Ses­sions, city’s po­lice boss clash on peo­ple in coun­try il­le­gally

Northwest Arkansas Democrat-Gazette - - NEWS - ERRIN HAINES WHACK

PHILADEL­PHIA — At­tor­ney Gen­eral Jeff Ses­sions on Fri­day again sin­gled out Philadel­phia as an in­creas­ingly vi­o­lent city made more dan­ger­ous by peo­ple liv­ing in the coun­try il­le­gally.

In an ad­dress to fed­eral pros­e­cu­tors, Ses­sions pleaded with lo­cal law en­force­ment to “re­con­sider care­fully the harm they are do­ing to their res­i­dents” through poli­cies he said “are giv­ing sanc­tu­ary not to law-abid­ing cit­i­zens in our com­mu­ni­ties but to crim­i­nals.”

“If we’re go­ing to stop the rise of vi­o­lent crime, let’s work to­gether,” Ses­sions said, adding that if peo­ple who come to Amer­ica il­le­gally “com­mit a crime while they’re in here, my good­ness, what right do they have to de­mand that they not be de­ported?”

Ses­sions spoke to fed­eral pros­e­cu­tors and lo­cal law en­force­ment of­fi­cials for about 20 min­utes, ad­dress­ing vi­o­lent crime, immigration and the opi­oid cri­sis.

In a let­ter to the Jus­tice Depart­ment last month, Philadel­phia of­fi­cials said the city is ad­her­ing to the law, even while re­fus­ing to col­lect in­for­ma­tion on res­i­dents’ immigration status. Ac­cord­ing to the city’s pol­icy on the mat­ter, the prison sys­tem “only re­sponds to de­tainer re­quests to turn over a de­tainee to Immigration and Cus­toms En­force­ment if the agency has a ju­di­cial, crim­i­nal war­rant.”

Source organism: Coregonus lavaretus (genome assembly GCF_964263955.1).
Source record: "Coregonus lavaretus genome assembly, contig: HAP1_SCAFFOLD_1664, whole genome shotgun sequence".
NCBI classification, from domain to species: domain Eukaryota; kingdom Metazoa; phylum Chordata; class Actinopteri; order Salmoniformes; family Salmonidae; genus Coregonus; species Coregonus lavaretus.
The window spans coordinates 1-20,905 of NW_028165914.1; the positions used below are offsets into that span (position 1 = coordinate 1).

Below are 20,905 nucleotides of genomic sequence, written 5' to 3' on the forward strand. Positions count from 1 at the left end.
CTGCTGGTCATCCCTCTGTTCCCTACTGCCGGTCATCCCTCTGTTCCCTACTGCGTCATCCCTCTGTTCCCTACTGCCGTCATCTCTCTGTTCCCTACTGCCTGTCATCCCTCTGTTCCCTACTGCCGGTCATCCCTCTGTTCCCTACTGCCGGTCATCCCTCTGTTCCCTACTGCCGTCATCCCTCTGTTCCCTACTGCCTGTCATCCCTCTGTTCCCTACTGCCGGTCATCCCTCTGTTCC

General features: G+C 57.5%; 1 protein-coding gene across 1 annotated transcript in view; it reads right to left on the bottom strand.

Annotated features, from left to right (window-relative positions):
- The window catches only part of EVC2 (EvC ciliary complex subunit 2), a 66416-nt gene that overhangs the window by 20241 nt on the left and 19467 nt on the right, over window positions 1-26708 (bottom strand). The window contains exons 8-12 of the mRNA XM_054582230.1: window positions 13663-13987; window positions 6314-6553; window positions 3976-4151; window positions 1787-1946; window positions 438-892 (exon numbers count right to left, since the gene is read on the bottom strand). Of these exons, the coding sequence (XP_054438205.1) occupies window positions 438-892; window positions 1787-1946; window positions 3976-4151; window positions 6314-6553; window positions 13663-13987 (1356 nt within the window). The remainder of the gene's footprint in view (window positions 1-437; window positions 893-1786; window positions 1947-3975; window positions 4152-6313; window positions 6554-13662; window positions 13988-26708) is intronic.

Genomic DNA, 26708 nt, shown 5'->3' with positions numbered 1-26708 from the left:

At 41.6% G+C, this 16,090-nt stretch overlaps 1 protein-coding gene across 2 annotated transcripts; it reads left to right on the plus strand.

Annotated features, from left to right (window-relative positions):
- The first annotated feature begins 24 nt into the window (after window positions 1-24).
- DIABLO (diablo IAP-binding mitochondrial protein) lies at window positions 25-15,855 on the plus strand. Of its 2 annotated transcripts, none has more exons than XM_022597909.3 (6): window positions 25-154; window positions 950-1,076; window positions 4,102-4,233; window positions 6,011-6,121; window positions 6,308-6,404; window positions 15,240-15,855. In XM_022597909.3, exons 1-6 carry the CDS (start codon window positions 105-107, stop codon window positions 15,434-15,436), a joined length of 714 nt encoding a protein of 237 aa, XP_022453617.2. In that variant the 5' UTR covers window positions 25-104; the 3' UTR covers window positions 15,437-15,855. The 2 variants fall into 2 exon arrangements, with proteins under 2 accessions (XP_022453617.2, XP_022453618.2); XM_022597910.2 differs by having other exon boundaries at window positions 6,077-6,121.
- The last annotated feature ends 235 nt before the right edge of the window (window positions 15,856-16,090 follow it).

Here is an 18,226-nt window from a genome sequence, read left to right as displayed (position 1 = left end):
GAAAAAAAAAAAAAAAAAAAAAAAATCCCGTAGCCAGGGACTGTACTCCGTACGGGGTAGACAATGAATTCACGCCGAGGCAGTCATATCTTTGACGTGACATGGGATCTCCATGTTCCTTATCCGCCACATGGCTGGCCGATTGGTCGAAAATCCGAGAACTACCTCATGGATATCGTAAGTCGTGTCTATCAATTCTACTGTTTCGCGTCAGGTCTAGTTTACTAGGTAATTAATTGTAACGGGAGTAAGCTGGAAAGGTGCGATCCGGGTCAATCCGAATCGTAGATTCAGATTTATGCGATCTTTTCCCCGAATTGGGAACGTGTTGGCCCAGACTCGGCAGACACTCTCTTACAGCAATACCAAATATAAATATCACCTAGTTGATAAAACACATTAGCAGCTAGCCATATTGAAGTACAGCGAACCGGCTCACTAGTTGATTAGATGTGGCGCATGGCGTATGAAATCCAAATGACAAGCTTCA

Philadel­phia is among sev­eral cities na­tion­wide that have vowed to main­tain their “sanc­tu­ary city” status. Po­lice Com­mis­sioner Richard Ross — who was present for Ses­sions’ re­marks and met briefly with the at­tor­ney gen­eral be­fore his ad­dress — said he does not think lo­cal law en­force­ment “be­longs in the immigration busi­ness.”

“As it re­lates to vi­o­lent crime, our prob­lems are not peo­ple from other coun­tries,” Ross said. “Our prob­lem is the young men here who are hope­less about a lot of things.”

Ross re­ferred to Philadel­phia in­stead as a “wel­com­ing city” and said Ses­sions’ ap­proach could have a chill­ing ef­fect on ef­forts to en­cour­age im­mi­grants to re­port crimes.

Pres­i­dent Donald Trump has tried to cut fund­ing from cities that limit co­op­er­a­tion with U.S. immigration au­thor­i­ties. A fed­eral judge last week said he’s not likely to re­in­state Trump’s ex­ec­u­tive or­der to cut fund­ing from cities that limit co­op­er­a­tion with U.S. immigration au­thor­i­ties.

Ses­sions’ trip came on the heels of a New York Times in­ter­view pub­lished this week in which the pres­i­dent ex­pressed frus­tra­tion with Ses­sions for re­cus­ing him­self from the FBI probe into Rus­sian elec­tion tam­per­ing. Ses­sions did not take ques­tions from re­porters af­ter mak­ing his re­marks.

AP/MATT ROURKE

At­tor­ney Gen­eral Jeff Ses­sions speaks at the U.S. at­tor­ney’s of­fice on Fri­day in Philadel­phia. In his ad­dress to fed­eral pros­e­cu­tors, he sin­gled out the city for its sanc­tu­ary poli­cies on immigration.

AP/MATT ROURKE

Philadel­phia Po­lice Com­mis­sioner Richard Ross de­parts af­ter speak­ing with mem­bers of the me­dia and lis­ten­ing to At­tor­ney Gen­eral Jeff Ses­sions’ speech Fri­day in Philadel­phia.

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